That’s where the ASAc might come in. You could deploy it in switches in the IOT/OT to campus network path, and distribute the stateful firewalling while not having to deploy a bunch of small physical firewalls. (Noting again that switch ACLs / SGACLs are not stateful.)

Note that ASAc contains the full set of ASA firewall code features. The means it opens up the possibility of other services, such as NAT, double NAT, encryption and VPN tunnels.

Cisco also notes rack space, power, cooling as other reasons using the ASAc might be preferable to a bunch of small physical firewalls.

They didn’t say “edge” (e.g. in-store edge) but I will. Less gear, perhaps a quarter or half rack in a smaller box?

The ASAc could also be used to encrypt some or all traffic flows. (For scaling reasons, “some” might be a better fit?) In particular, secure remote management!

ASAc also provides VPN services, include the ability to use AnyConnect to connect TO it (and potentially from the IOT devices behind it).


The above presented (or tried to present) the sales / use case for ASAc. You might run your VRF/VLAN segments in an IOT/OT switched branch into a Cat9K campus switch running ASAc, and control traffic out of the IOT world or between IOT segments there.

The main “Con” negative considerations that I see in this at the moment are:

  • Managing deployment, upgrades, and configuration of the ASAc containers. DNAC is recommended for doing so at large scale. CDO handles the security policy side, providing separate “ownership” (or control) into network (physical device) versus security (ACL rules, etc.) roles.
  • How much throughput can the ASAc sustain?

The latter matters since a Cat9K switch can likely move a LOT more data than the ASAc can handle. On the other hand, IOT/OT traffic may be much lower in volume and may be the only traffic you need to isolate/filter. So as usual in networking, “it depends.”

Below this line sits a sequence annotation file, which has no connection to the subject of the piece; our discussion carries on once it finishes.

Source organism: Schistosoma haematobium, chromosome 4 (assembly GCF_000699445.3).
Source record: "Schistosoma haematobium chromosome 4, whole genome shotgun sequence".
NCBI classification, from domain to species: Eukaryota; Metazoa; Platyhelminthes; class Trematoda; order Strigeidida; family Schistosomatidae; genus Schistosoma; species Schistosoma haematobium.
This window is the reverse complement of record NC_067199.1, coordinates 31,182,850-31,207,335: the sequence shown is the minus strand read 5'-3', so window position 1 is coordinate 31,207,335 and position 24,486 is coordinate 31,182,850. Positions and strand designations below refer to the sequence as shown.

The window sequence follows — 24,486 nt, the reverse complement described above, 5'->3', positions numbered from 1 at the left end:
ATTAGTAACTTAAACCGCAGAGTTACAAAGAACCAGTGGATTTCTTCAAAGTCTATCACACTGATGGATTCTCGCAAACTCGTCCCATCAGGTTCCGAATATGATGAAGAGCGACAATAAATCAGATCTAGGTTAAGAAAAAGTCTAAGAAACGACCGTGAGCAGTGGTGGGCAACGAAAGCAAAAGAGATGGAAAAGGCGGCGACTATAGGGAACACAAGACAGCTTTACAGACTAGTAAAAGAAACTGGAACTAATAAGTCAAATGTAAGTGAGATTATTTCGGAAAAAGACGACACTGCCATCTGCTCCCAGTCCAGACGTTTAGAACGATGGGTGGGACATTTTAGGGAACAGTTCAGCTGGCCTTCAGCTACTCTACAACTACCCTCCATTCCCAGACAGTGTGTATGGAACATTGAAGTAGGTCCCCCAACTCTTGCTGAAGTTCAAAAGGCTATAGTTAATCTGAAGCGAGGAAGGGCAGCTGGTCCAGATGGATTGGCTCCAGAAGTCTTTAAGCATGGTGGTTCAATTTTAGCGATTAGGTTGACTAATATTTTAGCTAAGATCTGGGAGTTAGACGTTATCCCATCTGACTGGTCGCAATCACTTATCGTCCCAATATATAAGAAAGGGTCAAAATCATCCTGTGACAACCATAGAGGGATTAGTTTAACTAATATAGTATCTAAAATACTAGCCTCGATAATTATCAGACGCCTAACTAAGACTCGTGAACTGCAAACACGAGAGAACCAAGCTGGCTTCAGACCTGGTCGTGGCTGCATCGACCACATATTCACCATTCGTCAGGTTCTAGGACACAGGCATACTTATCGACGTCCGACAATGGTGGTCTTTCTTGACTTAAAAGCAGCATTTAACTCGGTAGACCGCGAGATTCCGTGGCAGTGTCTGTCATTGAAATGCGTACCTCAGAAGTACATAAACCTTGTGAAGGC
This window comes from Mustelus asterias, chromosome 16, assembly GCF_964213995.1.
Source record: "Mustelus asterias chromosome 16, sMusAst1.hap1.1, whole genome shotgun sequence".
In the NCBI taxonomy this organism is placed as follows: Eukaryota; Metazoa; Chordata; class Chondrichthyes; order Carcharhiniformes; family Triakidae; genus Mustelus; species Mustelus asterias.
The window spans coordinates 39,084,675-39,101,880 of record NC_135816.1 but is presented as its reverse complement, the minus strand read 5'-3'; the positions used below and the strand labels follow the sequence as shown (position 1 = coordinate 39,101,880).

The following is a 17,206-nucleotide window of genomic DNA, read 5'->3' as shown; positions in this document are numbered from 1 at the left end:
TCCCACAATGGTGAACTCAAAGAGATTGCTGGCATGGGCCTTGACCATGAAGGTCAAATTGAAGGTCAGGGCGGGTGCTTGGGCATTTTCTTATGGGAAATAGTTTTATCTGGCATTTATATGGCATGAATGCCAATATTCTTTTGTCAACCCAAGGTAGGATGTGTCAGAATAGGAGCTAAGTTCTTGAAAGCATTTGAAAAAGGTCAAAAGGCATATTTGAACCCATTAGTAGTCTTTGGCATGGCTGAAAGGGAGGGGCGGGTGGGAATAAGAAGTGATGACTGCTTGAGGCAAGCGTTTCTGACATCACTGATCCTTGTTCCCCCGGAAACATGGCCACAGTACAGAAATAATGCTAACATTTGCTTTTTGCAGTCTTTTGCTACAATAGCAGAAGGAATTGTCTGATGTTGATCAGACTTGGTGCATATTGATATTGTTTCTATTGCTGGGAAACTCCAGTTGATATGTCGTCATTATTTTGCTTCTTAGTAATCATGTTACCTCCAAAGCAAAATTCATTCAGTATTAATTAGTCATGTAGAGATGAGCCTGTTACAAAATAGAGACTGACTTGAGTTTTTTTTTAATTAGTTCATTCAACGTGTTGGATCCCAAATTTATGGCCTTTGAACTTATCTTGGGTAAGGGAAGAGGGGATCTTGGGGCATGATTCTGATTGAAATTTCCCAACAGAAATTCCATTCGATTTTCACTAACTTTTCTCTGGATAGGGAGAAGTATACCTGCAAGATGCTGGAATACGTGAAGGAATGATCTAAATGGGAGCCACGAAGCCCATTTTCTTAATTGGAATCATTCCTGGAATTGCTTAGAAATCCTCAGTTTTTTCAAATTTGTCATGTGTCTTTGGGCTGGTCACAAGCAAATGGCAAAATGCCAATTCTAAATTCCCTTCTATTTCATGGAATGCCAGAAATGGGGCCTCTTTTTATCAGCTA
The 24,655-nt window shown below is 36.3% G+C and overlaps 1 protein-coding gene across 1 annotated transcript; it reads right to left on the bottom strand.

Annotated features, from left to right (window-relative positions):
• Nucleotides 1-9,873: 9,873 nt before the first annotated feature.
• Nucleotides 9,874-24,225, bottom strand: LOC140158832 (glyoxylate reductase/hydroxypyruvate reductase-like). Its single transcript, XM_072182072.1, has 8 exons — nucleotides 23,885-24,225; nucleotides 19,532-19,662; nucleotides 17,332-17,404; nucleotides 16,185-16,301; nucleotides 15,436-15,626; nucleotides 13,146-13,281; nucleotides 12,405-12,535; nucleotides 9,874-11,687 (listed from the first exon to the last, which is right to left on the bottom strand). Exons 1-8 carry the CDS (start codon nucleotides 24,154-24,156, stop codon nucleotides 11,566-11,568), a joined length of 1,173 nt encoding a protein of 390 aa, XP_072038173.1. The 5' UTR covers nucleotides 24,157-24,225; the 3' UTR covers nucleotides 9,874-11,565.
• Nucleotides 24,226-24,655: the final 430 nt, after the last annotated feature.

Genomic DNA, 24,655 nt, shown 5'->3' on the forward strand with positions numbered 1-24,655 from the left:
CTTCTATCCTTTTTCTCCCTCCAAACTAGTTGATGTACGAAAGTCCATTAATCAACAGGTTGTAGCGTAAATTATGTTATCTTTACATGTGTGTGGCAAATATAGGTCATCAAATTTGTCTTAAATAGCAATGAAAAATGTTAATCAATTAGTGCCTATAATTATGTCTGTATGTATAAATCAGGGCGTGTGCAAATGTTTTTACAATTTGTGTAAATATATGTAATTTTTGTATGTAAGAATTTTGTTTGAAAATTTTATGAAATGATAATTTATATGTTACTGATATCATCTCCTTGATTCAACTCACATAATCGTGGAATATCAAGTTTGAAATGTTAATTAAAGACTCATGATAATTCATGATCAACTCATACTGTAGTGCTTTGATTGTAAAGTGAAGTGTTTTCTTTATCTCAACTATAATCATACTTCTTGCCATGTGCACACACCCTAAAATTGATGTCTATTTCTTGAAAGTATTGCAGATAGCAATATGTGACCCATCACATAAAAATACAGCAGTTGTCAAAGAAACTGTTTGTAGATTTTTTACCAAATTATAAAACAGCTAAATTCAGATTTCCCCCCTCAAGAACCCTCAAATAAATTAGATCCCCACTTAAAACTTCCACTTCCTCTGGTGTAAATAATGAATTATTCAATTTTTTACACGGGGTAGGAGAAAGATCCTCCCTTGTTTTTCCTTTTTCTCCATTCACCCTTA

If you want to speculate, note that the virtual ASA (ASAv) has been available for a while, and the ASAc is likely a containerized version of that virtual machine, apparently consolidating SKUs for use in both server hardware and on switches.

Hence the ASAv link below might be applicable to some degree, at least until more ASAc-specific info is available. Talking to your Cisco or consultant team is also a good idea if you are considering ASAc for your use case.

In particular, the vCPU and memory information for cloud deployed ASAv might give a rough idea of the performance ASAc could provide. If ASAc gets 2-4 vCPU and 4-8 GB of RAM out of the switch, then that appears to equate to under 1 Gbps of throughput. Caveat: we’re definitelly in SWAG (stupid wild-a$$d guess) territory here! The comments on the first link below say 150-250 Mbps of IMIX traffic, up to 100K sessions/connections. In a Cisco partner presentation I saw the numbers 200-350 MB IMIX. (Is that capital B as in bytes?). My understanding is that the number does NOT include VPN and other encryption, which Cisco may still be testing – and which might further limit throughput.


ASAc is another tool in the design toolbox. Throughput is a major design consideration.

It may be helpful in keeping traffic flows aligned with physical topology, and securely segmenting IOT/OT traffic from the user side of campus/building networks.